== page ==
§ Miss Widdecombe
To ask the Secretary of State for the Home Department if he will list for the period between the commencement of the Home Detention Curfew scheme and 30 November inclusive,(a) the total number of prisoners released on the scheme, (b) the number of prisoners convicted of each specific offence who were released on the scheme, with a breakdown of the offences committed, including specific offences committed by prisoners normally classified under the categories (i) other homicide and attempted homicide, (ii) other violence against the person, (iii) drug offences, (iv) assaults and (v) other offences, including a breakdown of the prisoners normally classified in the sub-category of other offences called other offences, (c) the average sentence (i) received and (ii) served, and the average period spent on the scheme, in respect of each specific offence, (d) the number of prisoners released on the scheme, with a breakdown of the offences committed, who (i) breached the conditions of the curfew, (ii) disappeared and were recaptured, (iii) disappeared and remain unlawfully at large and (iv) had their licences revoked, and for what 213W reasons, (e) a breakdown of the specific offences committed by prisoners released on the scheme while on the scheme, including all offences committed by prisoners who committed more than one offence and (f) a breakdown of the specific offences committed by prisoners released on the scheme who committed a further offence while on the scheme that was similar in character to that for which they were originally convicted, including all offences committed by prisoners who committed more than one offence; and if he will make a statement. 
§ Mr. Boateng
[holding answer 11 December, 2000]: The information provided in this answer is for the period up to 30 November 2000. As of that date, a total of 29,253 prisoners had been placed on Home Detention Curfew since the scheme commenced on 28 January 1999.
The original offences committed by prisoners released under the scheme during the period, the number of prisoners convicted of each specific offence, the average sentence received and served for those offences, and the average period spent on the scheme in respect of prisoners convicted of each specific offence are shown in Table 1. The data are taken from the Prison Service's inmate information system, based on the data recorded by each prison. The table provides as detailed a breakdown as is possible from central records.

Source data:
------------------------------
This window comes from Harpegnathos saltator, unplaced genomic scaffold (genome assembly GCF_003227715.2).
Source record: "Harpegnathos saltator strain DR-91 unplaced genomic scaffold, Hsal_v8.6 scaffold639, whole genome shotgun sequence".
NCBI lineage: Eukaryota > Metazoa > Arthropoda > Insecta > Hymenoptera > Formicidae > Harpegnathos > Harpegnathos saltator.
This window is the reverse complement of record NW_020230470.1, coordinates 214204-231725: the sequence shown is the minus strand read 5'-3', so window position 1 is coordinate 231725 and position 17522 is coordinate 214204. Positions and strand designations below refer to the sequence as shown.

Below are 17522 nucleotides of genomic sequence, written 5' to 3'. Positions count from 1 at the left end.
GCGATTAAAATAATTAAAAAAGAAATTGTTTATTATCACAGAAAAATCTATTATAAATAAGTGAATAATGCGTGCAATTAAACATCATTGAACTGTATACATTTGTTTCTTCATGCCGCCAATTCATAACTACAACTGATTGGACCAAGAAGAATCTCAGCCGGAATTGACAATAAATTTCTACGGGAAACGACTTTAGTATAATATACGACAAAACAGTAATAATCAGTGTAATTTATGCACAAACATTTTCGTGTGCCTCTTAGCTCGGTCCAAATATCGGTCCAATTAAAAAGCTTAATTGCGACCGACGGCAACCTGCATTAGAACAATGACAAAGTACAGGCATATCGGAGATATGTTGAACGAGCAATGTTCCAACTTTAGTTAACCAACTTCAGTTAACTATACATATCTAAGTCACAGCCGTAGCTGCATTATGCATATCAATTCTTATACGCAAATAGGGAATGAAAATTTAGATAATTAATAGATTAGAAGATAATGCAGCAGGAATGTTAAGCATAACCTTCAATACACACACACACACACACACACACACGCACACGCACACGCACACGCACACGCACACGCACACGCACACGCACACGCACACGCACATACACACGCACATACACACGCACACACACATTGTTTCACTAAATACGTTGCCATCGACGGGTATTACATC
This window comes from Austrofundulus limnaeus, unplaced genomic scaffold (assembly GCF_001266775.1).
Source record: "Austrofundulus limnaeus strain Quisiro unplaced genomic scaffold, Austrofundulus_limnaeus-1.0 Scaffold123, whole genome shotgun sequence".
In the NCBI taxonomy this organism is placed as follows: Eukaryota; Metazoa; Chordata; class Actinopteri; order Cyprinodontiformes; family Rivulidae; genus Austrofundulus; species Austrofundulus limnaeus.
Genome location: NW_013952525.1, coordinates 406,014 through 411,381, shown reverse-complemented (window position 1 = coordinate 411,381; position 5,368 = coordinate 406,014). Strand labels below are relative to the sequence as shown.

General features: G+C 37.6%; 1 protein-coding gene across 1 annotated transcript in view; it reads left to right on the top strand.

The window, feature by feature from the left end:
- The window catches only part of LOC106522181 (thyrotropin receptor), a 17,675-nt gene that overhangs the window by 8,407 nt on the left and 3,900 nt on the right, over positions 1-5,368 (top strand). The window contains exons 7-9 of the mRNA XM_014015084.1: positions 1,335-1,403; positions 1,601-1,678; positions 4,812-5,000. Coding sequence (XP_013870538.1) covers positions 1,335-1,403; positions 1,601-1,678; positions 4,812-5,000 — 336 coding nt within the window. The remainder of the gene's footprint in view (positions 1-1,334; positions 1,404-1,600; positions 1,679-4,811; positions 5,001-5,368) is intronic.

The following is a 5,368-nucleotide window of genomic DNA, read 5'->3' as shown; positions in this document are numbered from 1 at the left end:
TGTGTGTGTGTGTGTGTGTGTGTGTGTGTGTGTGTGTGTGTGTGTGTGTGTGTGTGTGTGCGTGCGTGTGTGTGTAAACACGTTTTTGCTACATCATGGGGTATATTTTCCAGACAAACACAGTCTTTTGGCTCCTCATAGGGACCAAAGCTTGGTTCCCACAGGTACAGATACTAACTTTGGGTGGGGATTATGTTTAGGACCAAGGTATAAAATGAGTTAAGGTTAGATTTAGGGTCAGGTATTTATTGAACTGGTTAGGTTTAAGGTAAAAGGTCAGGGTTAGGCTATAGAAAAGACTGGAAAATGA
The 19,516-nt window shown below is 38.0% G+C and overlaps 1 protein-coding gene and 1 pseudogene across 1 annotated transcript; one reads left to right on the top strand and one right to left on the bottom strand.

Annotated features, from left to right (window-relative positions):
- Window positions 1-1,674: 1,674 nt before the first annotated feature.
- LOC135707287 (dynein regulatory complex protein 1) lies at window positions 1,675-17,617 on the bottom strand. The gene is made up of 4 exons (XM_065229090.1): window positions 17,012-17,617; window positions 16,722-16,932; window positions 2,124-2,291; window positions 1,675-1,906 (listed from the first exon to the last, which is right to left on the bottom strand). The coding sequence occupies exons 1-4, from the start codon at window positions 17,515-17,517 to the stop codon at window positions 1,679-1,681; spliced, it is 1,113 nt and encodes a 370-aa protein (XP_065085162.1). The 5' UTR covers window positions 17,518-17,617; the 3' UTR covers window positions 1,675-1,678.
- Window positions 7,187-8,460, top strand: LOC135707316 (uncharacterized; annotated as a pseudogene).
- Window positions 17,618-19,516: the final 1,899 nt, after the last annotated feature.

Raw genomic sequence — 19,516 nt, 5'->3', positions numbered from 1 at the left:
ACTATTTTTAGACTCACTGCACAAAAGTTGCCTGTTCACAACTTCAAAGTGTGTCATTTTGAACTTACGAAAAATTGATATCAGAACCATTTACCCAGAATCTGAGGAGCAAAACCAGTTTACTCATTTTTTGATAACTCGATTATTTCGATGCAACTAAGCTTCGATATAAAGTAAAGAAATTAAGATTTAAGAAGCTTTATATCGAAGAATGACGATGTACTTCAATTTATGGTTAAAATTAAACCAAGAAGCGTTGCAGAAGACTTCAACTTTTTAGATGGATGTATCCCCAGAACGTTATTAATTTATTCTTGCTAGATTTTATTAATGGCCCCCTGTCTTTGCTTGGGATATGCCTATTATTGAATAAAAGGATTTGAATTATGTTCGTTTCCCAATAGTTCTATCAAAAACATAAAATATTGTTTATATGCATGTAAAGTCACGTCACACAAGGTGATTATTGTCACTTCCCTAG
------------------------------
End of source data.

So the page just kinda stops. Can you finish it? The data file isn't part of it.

As at 30 November, a total of 1,019 prisoners placed on the scheme had breached the conditions of their curfew. A breakdown of this number showing the original offences committed by those curfewees is shown in Table 2. My answer of 13 November 2000, Official Report, column 535W, indicated that the total at 30 September was 854. This was erroneous; the correct figure was 949, as indicated in the table which was referred to in the answer and placed in the Library on that date.
Information on curfewees whose licences are revoked and who disappear before being recaptured is not held centrally. However, information is held on the number of curfewees unlawfully at large at any one time. On 30 November, there were 58 curfewees who remained unlawfully at large. This represents fewer than 4 per cent. of the total number of revocations.
Details of the offences committed by those 58 curfewees who remained unlawfully at large on 30 November 2000 can be found in Table 3.
As at 30 November 2000, 1,418 curfewees had their licences revoked, using the powers available to the Secretary of State under sections 38A(1) and 39 of the Criminal Justice Act 1991. The reasons for revocation were as follows:214Wbreach of the curfew (section 38A(1)(a) of the Criminal Justice Act 1991);the curfewee's whereabouts could no longer be electronically monitored (section 38A(1)(b) of the Criminal Justice Act 1991);it was necessary to protect the public from serious harm (section 38A(1)(c) of the Criminal Justice Act 1991); andthe curfewee had committed an offence or breached any other requirement of probation supervision (section 39 of the Criminal Justice Act 1991). Curfewees who are charged with a new offence may also be recalled on any of the preceding grounds depending upon the circumstances of the case.
Prisoners whose current sentence is in respect of an offence committed before 1 January 1999 are not liable to be recalled under section 39 of the Act. In such cases, where the curfewee has breached the requirements of probation supervision or where they have committed a further offence and it has not been possible to revoke their licence under section 38A of the Act, the breach may be referred to the courts under section 38(1) of the Act. The total number of such cases referred to the courts is not held centrally.
A breakdown of the original offences committed by the 1,418 recalled curfewees, together with a breakdown of the reasons for their recall, is at Table 4.
Table 5 gives a breakdown of the cases where a prisoner placed on Home Detention Curfew is known to have been convicted, cautioned in respect of an offence committed while on Home Detention Curfew, or where a prisoner is known to be pending prosecution for such an offence. Where a curfewee has been charged with more than one offence, these have been shown separately.
Table 6 gives a breakdown of cases involving prisoners placed on the scheme who are known to have been convicted, cautioned or have a prosecution pending in respect of an offence committed while on Home Detention Curfew which is similar in character to the index offence or offences for which they were originally convicted.
The scheme is designed to ensure a better transition for short-term offenders between custody and the community. Prisoners are placed on Home Detention Curfew only after a careful risk assessment and the safety of the public is paramount at all times.
Tables 1–6 have been placed in the Library.